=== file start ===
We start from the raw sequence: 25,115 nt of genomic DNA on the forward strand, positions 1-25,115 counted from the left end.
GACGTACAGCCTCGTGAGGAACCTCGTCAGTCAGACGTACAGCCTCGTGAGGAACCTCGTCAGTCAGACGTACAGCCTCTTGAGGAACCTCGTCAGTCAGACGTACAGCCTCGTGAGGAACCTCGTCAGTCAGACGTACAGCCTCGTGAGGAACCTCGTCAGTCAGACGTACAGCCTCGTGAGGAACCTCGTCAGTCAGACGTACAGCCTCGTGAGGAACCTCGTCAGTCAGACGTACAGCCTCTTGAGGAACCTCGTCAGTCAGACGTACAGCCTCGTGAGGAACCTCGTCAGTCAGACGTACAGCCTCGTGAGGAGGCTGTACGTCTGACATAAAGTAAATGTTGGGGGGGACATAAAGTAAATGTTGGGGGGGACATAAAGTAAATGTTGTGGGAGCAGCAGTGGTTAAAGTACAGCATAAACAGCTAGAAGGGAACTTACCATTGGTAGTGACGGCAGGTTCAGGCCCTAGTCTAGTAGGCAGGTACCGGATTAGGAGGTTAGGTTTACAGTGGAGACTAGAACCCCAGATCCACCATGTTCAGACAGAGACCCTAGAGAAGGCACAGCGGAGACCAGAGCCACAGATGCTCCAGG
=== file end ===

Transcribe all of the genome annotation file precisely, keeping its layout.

We start from the raw sequence: 25,115 nt of genomic DNA on the forward strand, positions 1-25,115 counted from the left end.
GACGTACAGCCTCGTGAGGAACCTCGTCAGTCAGACGTACAGCCTCGTGAGGAACCTCGTCAGTCAGACGTACAGCCTCTTGAGGAACCTCGTCAGTCAGACGTACAGCCTCGTGAGGAACCTCGTCAGTCAGACGTACAGCCTCGTGAGGAACCTCGTCAGTCAGACGTACAGCCTCGTGAGGAACCTCGTCAGTCAGACGTACAGCCTCGTGAGGAACCTCGTCAGTCAGACGTACAGCCTCTTGAGGAACCTCGTCAGTCAGACGTACAGCCTCGTGAGGAACCTCGTCAGTCAGACGTACAGCCTCGTGAGGAGGCTGTACGTCTGACATAAAGTAAATGTTGGGGGGGACATAAAGTAAATGTTGGGGGGGACATAAAGTAAATGTTGTGGGAGCAGCAGTGGTTAAAGTACAGCATAAACAGCTAGAAGGGAACTTACCATTGGTAGTGACGGCAGGTTCAGGCCCTAGTCTAGTAGGCAGGTACCGGATTAGGAGGTTAGGTTTACAGTGGAGACTAGAACCCCAGATCCACCATGTTCAGACAGAGACCCTAGAGAAGGCACAGCGGAGACCAGAGCCACAGATGCTCCAGG